Comorbidities of migraine

Shuu Jiun Wang*, Ping Kun Chen, Jong Ling Fuh

*Corresponding author for this work

Research output: Contribution to journalArticlepeer-review

206 Scopus citations

Abstract

Migraine is a common neurological disorder and can be severely disabling during attacks. The highest prevalence occurs between the ages of 25 and 55 years, potentially the most productive period of life. Migraine leads to a burden not only for the individual, but also for the family and society in general. Prior studies have found that migraine occurs together with other illnesses at a greater coincidental rate than is seen in the general population. These occurrences are called "comorbidities," which means that these disorders are interrelated with migraine. To delineate the comorbidities of migraine is important, because it can help improve treatment strategies and the understanding of the possible pathophysiology of migraine. The comorbid illnesses in patients with migraine include stroke, sub-clinical vascular brain lesions, coronary heart disease, hypertension, patent foramen ovale, psychiatric diseases (depression, anxiety, bipolar disorder, panic disorder, and suicide), restless legs syndrome, epilepsy and asthma. In this paper, we review the existing epidemiological and hospital-based studies, and illustrate the connections between these illnesses and migraine.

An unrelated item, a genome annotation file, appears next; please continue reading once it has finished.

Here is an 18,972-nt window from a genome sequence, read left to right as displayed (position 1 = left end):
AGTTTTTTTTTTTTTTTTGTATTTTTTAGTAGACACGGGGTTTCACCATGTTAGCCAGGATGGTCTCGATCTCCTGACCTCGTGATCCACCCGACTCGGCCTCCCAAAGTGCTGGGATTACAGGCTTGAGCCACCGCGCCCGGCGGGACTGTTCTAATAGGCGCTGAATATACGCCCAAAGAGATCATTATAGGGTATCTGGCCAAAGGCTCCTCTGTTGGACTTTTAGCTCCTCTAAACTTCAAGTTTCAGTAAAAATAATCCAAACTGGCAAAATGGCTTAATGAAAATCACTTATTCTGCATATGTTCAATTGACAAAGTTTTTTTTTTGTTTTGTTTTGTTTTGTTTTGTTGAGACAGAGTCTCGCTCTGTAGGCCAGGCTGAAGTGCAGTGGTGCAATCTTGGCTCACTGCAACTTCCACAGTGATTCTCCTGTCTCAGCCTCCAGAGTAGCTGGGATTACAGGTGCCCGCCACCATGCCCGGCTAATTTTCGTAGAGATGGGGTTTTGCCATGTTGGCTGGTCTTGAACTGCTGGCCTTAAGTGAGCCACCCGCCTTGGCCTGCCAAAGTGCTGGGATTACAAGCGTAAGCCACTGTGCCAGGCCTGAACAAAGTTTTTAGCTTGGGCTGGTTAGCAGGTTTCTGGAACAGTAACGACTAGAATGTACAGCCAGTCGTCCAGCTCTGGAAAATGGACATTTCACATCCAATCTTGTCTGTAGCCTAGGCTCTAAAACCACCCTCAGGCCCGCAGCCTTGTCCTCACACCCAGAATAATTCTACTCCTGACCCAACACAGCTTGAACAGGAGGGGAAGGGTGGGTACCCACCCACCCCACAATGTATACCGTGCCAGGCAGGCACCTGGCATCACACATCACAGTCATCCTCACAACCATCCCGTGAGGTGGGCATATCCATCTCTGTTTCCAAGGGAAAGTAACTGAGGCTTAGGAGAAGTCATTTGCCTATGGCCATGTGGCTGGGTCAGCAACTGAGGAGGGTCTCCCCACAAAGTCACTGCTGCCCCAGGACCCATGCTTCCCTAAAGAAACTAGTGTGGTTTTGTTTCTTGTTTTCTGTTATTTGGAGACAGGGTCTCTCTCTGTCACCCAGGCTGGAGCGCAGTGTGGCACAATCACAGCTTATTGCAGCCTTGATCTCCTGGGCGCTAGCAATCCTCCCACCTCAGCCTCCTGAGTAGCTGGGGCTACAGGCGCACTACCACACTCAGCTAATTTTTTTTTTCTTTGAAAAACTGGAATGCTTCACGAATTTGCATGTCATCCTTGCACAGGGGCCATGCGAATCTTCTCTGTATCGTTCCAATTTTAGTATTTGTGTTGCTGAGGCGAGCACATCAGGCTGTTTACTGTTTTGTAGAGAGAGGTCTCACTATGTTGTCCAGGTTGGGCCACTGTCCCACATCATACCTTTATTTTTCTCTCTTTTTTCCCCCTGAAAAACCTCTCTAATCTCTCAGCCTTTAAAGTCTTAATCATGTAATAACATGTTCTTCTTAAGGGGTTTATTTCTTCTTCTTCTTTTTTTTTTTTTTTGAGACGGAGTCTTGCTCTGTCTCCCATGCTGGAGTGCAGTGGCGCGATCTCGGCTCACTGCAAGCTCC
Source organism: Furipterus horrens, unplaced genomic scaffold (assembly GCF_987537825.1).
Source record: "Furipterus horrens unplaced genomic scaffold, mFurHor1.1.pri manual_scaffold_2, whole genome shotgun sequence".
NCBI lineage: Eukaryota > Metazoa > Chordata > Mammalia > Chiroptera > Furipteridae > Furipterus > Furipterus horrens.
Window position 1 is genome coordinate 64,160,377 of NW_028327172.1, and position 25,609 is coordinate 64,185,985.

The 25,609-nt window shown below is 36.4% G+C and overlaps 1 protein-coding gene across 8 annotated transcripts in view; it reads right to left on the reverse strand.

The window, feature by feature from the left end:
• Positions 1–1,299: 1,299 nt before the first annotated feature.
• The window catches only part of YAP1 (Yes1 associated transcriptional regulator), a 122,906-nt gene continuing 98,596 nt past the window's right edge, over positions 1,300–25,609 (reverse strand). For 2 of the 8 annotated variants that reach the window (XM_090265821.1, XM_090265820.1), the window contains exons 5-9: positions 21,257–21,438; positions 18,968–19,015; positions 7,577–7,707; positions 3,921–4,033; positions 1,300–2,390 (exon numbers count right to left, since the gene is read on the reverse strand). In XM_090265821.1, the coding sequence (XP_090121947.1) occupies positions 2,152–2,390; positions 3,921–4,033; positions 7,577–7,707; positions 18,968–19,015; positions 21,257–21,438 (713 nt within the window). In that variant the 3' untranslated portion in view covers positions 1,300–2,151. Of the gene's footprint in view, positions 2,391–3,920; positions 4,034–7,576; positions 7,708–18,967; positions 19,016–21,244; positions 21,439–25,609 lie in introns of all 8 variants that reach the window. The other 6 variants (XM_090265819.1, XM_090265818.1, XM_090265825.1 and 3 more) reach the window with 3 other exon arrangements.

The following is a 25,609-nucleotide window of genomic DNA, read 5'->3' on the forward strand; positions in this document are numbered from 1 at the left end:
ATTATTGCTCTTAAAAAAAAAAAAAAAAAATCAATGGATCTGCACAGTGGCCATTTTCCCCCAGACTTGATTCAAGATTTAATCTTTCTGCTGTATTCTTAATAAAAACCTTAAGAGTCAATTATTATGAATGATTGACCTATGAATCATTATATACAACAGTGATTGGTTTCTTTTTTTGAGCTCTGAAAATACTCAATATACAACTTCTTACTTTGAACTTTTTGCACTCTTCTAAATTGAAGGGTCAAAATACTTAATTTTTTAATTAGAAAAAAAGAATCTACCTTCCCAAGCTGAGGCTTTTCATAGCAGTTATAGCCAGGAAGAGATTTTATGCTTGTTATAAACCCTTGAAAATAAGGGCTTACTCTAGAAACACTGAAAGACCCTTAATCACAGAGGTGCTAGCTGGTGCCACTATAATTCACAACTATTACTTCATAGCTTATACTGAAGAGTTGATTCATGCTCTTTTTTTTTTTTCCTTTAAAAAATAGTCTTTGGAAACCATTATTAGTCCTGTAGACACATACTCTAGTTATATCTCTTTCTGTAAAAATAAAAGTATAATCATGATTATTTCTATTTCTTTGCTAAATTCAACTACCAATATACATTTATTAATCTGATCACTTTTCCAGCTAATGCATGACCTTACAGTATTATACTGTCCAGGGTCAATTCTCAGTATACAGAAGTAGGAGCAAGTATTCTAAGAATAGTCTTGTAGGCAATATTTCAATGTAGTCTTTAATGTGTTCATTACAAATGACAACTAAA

Original languageEnglish
Article numberArticle 16
JournalFrontiers in Neurology
VolumeAUG
DOIs
StatePublished - 2010

Keywords

  • Anxiety
  • Cerebrovascular disorder
  • Comorbidity
  • Depression
  • Migraine

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